Using Mobx, after updating the store (i.e. clicking the button) the component does not re-render. I've installed mobx devtools which shows nothing after the initial load, and there is no error in the console. Any ideas what I've done wrong?


import { observable } from 'mobx';

class Store {

    @observable me;

    constructor() {
        this.me = 'hello';

        this.me = 'test 1234';



export default Store;


import React from "react";
import { observer } from 'mobx-react';

export default class Layout extends React.Component{


              <button onClick={this.on_change}>Change</button>

    on_change = () => {


import React from "react";
import ReactDOM from "react-dom";
import Layout from "./components/Layout";
import Store from "./Store";
import DevTools, { configureDevtool } from 'mobx-react-devtools';

// Any configurations are optional
    // Turn on logging changes button programmatically:
    logEnabled: true,
    // Turn off displaying conponents' updates button programmatically:
    updatesEnabled: false,
    // Log only changes of type `reaction`
    // (only affects top-level messages in console, not inside groups)
    logFilter: change => change.type === 'reaction',

const app = document.getElementById('app');
const store = new Store();


        <Layout store={store} />
        <DevTools />
, app);
  • I copy pasted your code and it works in my environment. after updating the store the component does not re-render means after you click the button right ?
    – Max
    Nov 20, 2016 at 9:35
  • Yep exactly. So it works for you? What else could it be?
    – Chris
    Nov 20, 2016 at 9:39
  • Just a wild guess, check your import directory, whether its correct or not.
    – Max
    Nov 20, 2016 at 9:48
  • Import directory? That would make the whole app not work at all wouldn't it? The app is working, just the update after clicking the button.
    – Chris
    Nov 20, 2016 at 9:54
  • 2
    Have you read this? You might need to put transform-decorators-legacy first in your list of plugins.
    – Tholle
    Nov 21, 2016 at 10:31

4 Answers 4


I would start by adding @action to your change_me() function. From what I understand, it's not always completely required, but I have encountered problems like this in my own code several times when I've forgotten to add it.

Additionally post your .babelrc as @mweststrate suggested, as it will help others to check that the proper plugins are loaded.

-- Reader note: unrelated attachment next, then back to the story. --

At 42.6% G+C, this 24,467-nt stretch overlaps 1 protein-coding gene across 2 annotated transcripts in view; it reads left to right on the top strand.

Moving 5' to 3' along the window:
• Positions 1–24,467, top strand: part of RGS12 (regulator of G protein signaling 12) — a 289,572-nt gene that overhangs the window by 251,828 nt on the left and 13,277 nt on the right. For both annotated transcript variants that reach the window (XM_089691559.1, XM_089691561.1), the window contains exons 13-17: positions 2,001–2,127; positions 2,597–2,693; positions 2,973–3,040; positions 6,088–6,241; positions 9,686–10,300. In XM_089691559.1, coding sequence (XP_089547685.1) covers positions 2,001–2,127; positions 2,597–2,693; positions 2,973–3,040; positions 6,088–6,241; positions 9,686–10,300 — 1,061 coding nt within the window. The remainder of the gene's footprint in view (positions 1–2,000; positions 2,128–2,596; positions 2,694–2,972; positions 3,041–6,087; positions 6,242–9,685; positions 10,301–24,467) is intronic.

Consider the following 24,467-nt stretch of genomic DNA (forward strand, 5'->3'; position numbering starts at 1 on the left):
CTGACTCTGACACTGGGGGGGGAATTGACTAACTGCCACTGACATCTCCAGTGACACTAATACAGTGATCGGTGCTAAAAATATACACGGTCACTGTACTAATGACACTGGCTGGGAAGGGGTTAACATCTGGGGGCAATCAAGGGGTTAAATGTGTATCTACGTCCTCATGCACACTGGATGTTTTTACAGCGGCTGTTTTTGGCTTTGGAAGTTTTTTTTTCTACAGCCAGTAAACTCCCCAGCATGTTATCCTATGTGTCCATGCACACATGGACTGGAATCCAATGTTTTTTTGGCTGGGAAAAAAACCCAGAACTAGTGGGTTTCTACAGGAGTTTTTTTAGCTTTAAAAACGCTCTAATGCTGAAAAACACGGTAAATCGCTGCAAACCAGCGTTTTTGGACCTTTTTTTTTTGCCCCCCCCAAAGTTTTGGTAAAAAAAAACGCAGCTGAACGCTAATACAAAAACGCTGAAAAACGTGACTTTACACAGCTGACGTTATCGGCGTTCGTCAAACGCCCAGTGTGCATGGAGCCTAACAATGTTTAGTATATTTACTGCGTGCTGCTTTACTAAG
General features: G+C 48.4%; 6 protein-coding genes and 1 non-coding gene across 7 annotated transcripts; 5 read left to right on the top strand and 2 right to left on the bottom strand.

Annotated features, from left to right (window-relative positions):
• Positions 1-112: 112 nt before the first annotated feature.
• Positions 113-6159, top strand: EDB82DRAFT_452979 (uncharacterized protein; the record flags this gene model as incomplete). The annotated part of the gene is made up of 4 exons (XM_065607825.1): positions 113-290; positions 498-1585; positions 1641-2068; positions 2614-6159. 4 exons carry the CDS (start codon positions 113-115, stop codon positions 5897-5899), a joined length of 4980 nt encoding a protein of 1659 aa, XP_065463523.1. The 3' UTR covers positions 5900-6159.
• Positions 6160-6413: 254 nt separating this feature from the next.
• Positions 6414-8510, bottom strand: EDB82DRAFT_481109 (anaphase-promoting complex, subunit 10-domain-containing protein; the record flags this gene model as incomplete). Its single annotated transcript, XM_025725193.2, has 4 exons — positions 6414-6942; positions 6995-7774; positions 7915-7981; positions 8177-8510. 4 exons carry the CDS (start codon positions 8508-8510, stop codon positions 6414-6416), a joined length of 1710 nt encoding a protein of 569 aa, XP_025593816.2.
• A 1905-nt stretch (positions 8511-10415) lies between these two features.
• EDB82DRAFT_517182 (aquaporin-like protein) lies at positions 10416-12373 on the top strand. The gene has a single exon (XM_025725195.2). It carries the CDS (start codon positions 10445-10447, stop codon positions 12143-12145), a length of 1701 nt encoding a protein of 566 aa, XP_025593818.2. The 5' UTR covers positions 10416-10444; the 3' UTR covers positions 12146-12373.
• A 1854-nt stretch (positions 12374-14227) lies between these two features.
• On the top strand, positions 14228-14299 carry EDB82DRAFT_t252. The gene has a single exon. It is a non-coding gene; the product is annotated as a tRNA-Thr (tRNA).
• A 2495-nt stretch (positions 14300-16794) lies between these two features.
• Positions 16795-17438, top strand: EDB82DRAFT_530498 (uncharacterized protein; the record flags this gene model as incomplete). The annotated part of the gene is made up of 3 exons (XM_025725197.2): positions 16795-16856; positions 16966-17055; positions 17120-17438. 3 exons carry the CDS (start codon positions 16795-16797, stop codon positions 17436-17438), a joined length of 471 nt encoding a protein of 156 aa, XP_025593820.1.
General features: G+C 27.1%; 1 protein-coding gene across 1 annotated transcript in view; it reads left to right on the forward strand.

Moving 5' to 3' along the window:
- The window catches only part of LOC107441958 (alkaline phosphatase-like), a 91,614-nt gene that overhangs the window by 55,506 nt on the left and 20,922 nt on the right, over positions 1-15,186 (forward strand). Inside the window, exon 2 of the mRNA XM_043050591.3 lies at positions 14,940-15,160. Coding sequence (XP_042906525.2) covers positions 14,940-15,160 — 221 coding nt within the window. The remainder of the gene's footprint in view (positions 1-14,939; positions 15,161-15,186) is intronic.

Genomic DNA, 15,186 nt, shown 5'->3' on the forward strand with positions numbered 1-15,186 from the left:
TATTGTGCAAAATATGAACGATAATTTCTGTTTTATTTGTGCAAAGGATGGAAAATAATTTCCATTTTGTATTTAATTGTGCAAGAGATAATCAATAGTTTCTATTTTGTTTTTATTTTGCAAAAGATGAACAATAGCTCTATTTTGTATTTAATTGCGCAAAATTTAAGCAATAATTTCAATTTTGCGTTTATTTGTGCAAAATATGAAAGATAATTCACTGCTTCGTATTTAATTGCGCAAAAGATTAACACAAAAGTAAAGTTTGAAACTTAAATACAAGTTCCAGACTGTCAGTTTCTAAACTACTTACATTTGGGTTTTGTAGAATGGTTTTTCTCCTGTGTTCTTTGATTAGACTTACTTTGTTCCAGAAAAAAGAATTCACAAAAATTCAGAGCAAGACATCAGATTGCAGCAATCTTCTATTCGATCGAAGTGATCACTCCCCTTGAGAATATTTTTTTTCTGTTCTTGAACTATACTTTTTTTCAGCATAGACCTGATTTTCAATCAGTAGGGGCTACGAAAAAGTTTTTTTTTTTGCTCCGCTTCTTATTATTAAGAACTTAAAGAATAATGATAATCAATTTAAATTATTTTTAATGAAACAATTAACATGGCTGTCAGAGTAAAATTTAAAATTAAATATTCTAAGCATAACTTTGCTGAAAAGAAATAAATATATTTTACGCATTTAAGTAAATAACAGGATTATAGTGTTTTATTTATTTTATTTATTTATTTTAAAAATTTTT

My guess would be to have uninitialized @observable. It is very counter-intuitive, but Babel doesn't handle those well. Even adding @observable me = undefined might help (see the generated js code when you assign something there. Generally I'd remove constructor completely and move the initialization to declaration (i.e. @observable me = "hello" an no constructor). It should then work fine.


Just add makeObservable(this); in constructor function like below

    constructor() {

Watch the binding of the this context.

<button onClick={this.on_change}>Change</button>

the this reference will not be to the class, so likely when you are actually clicking it is going to say something along the lines of no props on undefined. Changing to:

  <button onClick={this.on_change.bind(this)}>Change</button>

should fix it. Or better yet, bind the context in the constructor so its not re-binding on every render

 constructor(props) {
   this.on_change = this.on_change.bind(this)

then you can go back to your

  • 3
    This is very wrong answer, for 2 reasons. First, on_change is bound to this, by the way it is declared, so original call by {this.on_change} is good. Then, having .bind() inside {} is an anti-pattern, leading to downgraded performance, and should never be used.
    – Nopik
    Nov 20, 2016 at 22:26
  • 1
    @Nopik Not actually true. on_change is not bound to this. React autobinds similar methods but only if the component is declared through createClass, not when ES6 classes are used.
    – Sulthan
    Nov 21, 2016 at 12:23
  • @Nopik as sultan says, you really need to read up on your binding. Also, as I demonstrate below, the proper pattern is to bind in the constructor. You can read more here as well: egorsmirnov.me/2015/08/16/react-and-es6-part3.html
    – dpastoor
    Nov 21, 2016 at 18:25
  • 8
    on_change is already bound because it’s written this way: on_change = () => { ... } which causes a binding during instantiation. See ES Public Class Fields proposal for more info.
    – Thai
    Nov 22, 2016 at 7:00
  • 1
    @dpastoor 1) Sulthan is wrong, 2) the very link you've posted lists the method used as method 4, as a valid way of binding to this (just not in the standard yet, apparently OP uses extensions)
    – Nopik
    Nov 22, 2016 at 22:37

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